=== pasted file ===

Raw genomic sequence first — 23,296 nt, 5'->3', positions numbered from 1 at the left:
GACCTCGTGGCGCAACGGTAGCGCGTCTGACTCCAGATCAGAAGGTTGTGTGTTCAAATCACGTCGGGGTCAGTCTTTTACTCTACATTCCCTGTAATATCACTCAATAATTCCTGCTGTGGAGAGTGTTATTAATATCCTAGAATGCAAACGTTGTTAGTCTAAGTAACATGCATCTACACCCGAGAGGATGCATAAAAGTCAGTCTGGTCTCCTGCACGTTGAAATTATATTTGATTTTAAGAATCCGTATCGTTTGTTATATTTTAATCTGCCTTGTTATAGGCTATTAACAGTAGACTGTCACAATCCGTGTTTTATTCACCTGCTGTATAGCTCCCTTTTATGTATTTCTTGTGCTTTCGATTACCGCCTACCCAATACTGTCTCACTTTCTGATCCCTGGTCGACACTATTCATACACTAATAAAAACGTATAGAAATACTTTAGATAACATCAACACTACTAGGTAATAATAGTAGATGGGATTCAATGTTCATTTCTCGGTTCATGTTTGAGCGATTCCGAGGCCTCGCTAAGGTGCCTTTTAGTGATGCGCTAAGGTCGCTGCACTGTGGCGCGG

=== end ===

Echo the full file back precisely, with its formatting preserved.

Raw genomic sequence first — 23,296 nt, 5'->3', positions numbered from 1 at the left:
GACCTCGTGGCGCAACGGTAGCGCGTCTGACTCCAGATCAGAAGGTTGTGTGTTCAAATCACGTCGGGGTCAGTCTTTTACTCTACATTCCCTGTAATATCACTCAATAATTCCTGCTGTGGAGAGTGTTATTAATATCCTAGAATGCAAACGTTGTTAGTCTAAGTAACATGCATCTACACCCGAGAGGATGCATAAAAGTCAGTCTGGTCTCCTGCACGTTGAAATTATATTTGATTTTAAGAATCCGTATCGTTTGTTATATTTTAATCTGCCTTGTTATAGGCTATTAACAGTAGACTGTCACAATCCGTGTTTTATTCACCTGCTGTATAGCTCCCTTTTATGTATTTCTTGTGCTTTCGATTACCGCCTACCCAATACTGTCTCACTTTCTGATCCCTGGTCGACACTATTCATACACTAATAAAAACGTATAGAAATACTTTAGATAACATCAACACTACTAGGTAATAATAGTAGATGGGATTCAATGTTCATTTCTCGGTTCATGTTTGAGCGATTCCGAGGCCTCGCTAAGGTGCCTTTTAGTGATGCGCTAAGGTCGCTGCACTGTGGCGCGG